- Rand Paul's 'Long Haul' Cut Short
- Bernie Sanders as GOP Tool: Their Plan to Use Him Against Democrats
- Can Rubio Follow Romneys Path to the Nomination?
- Why Was Fiorina Denied Ad Time During the Debate?
- What the Hell Happened to Jeb Bush?
Senior Editor David Hawkings writes the “Hawkings Here” blog and column for Roll Call.
His aim is to provide penetrating, non-partisan and forward-looking analysis of policies being formed on Capitol Hill – and the people and politics driving the debates.
Hawkings has been a passionate Congress-watcher at CQ Roll Call for two decades.
Before his current assignment, he spent two years as founding editor of the company’s Daily Briefing and six years as managing editor of CQ Weekly.
He’s also been senior editor for legislative affairs; the magazine’s economics editor and its congressional affairs editor; and co-editor of “Politics in America,” the signature reference work on members of Congress.
He offers analysis every Monday and Friday on NPR’s Washington affiliate, WAMU, and is a regular guest analyst on Fox News, CNN and MSNBC.
Before joining the company, he was a correspondent in the Washington Bureau of Thomson Newspapers and a reporter, columnist and editor at the San Antonio Light.
He’s a native of New York and a graduate of Bucknell University.
Contrary to what seemed certain as the week began, American military boots will soon be on the ground to combat a societal scourge on the other side of the world. And virtually no one in Congress sounds opposed to the idea.
She went out to grill some beef, and now he’s going out to help some nuns.
Ten months after his fellow Democrats “went nuclear” in the Senate on his behalf, President Barack Obama is done putting his stamp on the federal judiciary — at least for the year, but maybe forever if Republicans take control of the place.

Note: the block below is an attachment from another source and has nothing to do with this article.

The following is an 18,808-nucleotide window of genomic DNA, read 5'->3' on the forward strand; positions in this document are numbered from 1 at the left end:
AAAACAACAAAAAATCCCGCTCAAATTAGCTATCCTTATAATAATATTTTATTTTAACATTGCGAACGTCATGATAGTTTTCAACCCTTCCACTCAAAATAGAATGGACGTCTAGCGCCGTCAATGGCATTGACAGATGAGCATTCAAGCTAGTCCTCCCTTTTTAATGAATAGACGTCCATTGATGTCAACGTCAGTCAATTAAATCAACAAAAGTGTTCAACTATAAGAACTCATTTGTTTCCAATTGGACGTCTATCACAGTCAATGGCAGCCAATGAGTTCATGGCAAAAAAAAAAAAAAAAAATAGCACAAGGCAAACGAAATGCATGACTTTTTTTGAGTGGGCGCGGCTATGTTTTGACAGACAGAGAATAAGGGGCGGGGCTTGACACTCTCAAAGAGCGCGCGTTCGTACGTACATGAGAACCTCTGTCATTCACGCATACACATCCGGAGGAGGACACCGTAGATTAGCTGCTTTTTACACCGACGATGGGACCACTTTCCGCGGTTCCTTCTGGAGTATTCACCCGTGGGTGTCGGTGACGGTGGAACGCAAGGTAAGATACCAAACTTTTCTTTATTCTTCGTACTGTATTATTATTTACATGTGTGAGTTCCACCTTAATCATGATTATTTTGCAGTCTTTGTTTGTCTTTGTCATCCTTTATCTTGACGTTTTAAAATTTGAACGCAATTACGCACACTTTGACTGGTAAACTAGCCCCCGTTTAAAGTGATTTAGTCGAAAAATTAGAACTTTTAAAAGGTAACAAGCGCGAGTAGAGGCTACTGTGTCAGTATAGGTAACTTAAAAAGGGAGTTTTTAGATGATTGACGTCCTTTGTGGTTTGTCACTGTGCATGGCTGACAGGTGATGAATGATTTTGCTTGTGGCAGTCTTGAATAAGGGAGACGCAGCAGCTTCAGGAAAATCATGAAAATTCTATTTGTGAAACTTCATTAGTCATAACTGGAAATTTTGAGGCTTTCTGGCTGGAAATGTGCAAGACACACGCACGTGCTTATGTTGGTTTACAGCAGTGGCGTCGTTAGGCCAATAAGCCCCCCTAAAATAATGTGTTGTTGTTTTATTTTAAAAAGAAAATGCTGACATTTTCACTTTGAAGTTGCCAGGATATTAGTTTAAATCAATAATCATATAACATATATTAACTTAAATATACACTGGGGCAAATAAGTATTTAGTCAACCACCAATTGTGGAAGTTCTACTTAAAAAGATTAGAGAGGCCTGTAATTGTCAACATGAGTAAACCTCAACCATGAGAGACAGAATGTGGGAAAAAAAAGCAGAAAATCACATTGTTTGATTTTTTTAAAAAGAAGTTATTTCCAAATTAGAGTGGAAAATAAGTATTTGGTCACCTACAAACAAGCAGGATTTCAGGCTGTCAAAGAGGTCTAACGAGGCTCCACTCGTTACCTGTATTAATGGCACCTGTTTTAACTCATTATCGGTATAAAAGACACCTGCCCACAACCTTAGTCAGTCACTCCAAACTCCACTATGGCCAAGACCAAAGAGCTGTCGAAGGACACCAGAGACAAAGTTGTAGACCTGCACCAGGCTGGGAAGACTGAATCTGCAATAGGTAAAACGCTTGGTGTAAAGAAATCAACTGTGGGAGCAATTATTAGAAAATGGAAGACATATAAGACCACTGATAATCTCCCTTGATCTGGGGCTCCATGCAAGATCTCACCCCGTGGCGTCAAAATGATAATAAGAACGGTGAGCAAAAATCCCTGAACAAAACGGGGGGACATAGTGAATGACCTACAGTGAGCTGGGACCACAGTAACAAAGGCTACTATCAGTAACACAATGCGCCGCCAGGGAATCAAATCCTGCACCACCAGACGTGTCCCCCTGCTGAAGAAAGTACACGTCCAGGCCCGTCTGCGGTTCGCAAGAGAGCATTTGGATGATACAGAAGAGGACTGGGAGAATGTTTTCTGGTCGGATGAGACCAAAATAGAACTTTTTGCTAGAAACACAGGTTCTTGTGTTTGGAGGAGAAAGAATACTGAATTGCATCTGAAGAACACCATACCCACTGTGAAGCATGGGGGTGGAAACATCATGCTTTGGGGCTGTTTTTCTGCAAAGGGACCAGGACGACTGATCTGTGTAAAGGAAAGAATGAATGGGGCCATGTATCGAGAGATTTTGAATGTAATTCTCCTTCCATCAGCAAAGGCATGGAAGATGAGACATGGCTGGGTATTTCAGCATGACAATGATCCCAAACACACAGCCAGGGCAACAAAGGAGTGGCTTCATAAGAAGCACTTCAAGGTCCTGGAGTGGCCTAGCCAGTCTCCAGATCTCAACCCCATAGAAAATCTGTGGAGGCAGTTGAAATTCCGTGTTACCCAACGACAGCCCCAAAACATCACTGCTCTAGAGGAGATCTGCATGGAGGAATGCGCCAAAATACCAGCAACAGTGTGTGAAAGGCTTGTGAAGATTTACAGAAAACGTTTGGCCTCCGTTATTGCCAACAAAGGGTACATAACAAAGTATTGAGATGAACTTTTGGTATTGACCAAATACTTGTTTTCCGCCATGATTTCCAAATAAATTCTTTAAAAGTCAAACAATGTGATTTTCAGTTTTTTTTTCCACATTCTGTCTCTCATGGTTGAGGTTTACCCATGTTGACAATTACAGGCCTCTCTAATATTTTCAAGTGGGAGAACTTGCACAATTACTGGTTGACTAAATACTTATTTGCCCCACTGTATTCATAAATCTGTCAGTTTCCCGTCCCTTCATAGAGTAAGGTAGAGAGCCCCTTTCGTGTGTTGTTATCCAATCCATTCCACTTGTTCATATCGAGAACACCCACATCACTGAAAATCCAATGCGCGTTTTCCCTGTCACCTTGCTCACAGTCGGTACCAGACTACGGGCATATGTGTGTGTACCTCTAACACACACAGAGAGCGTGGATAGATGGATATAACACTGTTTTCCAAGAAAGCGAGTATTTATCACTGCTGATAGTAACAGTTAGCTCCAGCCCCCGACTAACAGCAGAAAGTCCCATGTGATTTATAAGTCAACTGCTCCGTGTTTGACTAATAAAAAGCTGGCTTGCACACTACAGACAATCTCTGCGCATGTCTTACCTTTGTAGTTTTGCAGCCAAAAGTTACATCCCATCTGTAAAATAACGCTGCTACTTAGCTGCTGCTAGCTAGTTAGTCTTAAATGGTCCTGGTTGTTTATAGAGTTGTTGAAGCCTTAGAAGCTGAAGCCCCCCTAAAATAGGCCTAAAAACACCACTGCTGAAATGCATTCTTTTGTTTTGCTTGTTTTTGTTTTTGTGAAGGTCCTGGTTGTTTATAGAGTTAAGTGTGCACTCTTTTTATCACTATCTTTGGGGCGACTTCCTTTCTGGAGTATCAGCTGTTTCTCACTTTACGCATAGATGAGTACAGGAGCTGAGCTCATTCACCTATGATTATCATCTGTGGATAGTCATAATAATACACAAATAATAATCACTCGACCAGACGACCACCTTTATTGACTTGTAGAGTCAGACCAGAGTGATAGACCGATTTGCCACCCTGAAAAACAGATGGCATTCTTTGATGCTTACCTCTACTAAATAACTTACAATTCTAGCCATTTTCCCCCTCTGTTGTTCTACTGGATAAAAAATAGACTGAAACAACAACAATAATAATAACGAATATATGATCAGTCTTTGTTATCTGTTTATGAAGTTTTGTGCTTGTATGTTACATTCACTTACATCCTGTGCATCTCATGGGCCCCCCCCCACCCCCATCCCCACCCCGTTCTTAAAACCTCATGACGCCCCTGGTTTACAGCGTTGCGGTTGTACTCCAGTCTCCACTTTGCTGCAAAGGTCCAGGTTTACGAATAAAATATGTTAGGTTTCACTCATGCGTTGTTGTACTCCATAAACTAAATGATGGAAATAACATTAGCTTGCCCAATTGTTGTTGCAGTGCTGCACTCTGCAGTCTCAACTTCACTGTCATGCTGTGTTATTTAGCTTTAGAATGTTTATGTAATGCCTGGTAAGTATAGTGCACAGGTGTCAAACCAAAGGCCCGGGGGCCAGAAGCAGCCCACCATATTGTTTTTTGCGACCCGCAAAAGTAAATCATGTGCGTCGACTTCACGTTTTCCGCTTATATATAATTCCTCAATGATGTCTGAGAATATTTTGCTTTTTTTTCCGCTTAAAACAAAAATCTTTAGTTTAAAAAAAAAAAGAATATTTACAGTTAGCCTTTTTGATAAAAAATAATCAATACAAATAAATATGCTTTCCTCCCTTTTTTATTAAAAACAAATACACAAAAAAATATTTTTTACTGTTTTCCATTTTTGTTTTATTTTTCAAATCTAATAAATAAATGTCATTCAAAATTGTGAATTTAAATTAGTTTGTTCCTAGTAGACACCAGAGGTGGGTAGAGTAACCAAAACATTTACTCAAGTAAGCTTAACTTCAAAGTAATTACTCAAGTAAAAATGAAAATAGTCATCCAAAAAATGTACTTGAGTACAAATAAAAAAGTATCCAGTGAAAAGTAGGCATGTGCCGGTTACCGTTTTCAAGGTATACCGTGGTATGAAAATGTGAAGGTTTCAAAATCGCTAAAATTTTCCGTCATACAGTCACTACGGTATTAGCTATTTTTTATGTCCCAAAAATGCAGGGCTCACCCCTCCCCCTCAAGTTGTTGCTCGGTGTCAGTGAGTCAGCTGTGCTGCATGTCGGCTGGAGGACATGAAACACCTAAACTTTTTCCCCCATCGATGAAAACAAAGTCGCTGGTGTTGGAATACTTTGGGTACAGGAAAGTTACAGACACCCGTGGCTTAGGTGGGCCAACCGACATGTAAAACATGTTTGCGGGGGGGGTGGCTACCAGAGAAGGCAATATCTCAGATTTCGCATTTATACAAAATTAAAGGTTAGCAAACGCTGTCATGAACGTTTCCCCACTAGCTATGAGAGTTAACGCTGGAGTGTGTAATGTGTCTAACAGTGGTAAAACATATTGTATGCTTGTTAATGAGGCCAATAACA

It’s nothing more than another Senate floor sideshow this week, a stage-managed debate in slow motion where the ultimate outcome is such a decisive and foreordained defeat that almost no one is paying attention.
Ten years ago, the 50 wealthiest members of Congress were 60 percent Republican even though the GOP held 52 percent of all the seats — just like this time. Then, as now, all the lawmakers on the roster were white, no more than 1 in 5 was a woman and a dozen of them had spouses to thank for the bulk of their money.
This week’s unveiling of the 50 richest members of Congress, a signature Roll Call annual report, will underscore the recent reality that about 10 percent of the nation’s lawmakers are in the 1 percent when it comes to their net worth.
Richard M. Nixon’s fate was effectively sealed 40 years ago today. It’s a curious coincidence at the start of an August recess when the extraordinarily serious matter of presidential impeachment is going to be tossed around in such a cavalier and cynical manner.
Eric Cantor’s slow fade toward the exits of the House majority leader’s office is one day from its official completion. But as a practical matter he’s been almost invisible for several weeks.
Conventional wisdom holds that if Republicans take the Senate, generational turnover and term limits will combine to produce a balky and potentially amateurish legislative process next year.